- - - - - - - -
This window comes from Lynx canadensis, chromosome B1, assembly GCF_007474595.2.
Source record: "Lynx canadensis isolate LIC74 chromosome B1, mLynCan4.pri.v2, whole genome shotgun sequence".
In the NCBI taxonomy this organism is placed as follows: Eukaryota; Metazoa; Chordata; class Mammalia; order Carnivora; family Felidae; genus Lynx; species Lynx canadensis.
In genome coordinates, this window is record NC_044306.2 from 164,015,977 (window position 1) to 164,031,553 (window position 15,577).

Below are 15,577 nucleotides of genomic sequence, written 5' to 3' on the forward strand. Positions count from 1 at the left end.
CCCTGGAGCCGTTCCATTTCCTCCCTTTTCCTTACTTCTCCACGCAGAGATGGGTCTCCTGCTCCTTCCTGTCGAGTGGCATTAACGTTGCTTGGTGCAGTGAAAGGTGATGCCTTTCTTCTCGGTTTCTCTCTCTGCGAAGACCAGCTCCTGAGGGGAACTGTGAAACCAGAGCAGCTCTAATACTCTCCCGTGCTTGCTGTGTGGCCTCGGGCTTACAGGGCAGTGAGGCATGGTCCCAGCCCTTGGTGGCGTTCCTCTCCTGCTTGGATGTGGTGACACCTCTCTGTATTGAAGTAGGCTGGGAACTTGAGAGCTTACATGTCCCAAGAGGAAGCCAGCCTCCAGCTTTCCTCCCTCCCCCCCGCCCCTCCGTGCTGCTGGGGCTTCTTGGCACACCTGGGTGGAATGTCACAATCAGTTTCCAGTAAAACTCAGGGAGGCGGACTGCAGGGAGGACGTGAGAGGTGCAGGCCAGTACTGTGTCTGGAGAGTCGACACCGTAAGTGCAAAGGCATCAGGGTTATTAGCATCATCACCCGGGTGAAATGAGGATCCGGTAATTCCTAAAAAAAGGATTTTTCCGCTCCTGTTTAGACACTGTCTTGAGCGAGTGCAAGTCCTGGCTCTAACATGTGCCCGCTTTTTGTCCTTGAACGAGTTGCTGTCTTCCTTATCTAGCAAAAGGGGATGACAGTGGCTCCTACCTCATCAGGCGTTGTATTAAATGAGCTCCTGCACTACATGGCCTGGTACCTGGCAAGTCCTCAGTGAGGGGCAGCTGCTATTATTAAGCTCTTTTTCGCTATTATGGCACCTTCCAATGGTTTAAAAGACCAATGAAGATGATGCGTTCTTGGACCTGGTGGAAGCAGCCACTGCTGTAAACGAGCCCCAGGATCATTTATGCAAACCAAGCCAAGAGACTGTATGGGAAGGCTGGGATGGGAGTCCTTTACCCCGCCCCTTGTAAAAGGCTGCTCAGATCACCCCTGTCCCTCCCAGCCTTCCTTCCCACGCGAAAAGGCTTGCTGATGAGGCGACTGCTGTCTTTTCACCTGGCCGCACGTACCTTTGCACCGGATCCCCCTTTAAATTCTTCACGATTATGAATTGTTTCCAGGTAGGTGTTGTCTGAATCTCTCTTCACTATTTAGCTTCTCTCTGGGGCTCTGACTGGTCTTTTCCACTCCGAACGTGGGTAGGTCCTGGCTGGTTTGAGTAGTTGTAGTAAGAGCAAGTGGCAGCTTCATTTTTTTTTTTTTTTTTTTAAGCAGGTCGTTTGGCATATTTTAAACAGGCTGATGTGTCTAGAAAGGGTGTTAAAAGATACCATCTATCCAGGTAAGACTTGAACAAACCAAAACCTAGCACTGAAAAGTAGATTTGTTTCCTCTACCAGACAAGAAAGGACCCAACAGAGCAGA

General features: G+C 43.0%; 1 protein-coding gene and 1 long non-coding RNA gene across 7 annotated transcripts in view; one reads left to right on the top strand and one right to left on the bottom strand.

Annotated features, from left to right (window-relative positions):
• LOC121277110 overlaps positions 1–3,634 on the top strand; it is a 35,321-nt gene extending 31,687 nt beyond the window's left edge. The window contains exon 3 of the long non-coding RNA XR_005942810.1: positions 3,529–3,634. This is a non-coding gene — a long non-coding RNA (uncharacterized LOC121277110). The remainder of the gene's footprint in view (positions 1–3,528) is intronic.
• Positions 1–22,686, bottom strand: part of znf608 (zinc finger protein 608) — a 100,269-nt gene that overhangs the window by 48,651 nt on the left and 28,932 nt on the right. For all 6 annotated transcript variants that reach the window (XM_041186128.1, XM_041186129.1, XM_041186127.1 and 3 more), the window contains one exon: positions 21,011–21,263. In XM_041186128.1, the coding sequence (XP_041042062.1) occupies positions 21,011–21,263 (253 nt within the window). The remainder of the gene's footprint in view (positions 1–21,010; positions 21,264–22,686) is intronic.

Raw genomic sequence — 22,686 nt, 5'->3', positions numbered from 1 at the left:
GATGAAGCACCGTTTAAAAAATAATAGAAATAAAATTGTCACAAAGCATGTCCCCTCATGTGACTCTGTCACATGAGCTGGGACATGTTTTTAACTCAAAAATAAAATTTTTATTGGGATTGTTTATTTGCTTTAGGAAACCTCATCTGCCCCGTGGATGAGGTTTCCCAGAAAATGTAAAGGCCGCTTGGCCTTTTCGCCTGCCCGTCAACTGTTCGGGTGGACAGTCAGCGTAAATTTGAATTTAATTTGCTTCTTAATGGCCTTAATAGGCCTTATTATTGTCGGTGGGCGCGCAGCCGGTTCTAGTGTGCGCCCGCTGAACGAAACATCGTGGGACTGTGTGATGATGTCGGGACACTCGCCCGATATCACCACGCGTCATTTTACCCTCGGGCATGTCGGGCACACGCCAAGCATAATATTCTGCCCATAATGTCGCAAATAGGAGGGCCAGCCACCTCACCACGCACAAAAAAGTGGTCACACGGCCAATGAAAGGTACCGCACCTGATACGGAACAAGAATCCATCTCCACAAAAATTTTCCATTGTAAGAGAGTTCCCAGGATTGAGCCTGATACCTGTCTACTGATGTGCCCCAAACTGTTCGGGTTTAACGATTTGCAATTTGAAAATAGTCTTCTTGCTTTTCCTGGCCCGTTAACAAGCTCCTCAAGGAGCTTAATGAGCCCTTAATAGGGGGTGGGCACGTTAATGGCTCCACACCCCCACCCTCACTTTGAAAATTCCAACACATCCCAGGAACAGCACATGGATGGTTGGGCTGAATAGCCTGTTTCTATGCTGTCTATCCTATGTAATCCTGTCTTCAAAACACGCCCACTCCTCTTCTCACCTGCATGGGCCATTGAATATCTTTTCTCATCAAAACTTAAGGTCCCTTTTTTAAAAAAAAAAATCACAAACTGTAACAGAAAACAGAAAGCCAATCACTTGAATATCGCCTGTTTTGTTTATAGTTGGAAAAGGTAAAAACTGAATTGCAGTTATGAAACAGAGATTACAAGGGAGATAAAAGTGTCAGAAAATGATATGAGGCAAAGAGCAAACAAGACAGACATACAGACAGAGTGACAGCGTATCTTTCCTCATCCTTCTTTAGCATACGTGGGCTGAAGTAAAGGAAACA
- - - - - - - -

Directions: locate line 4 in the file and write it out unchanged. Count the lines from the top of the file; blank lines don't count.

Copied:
In genome coordinates, this window is record NC_044306.2 from 164,015,977 (window position 1) to 164,031,553 (window position 15,577).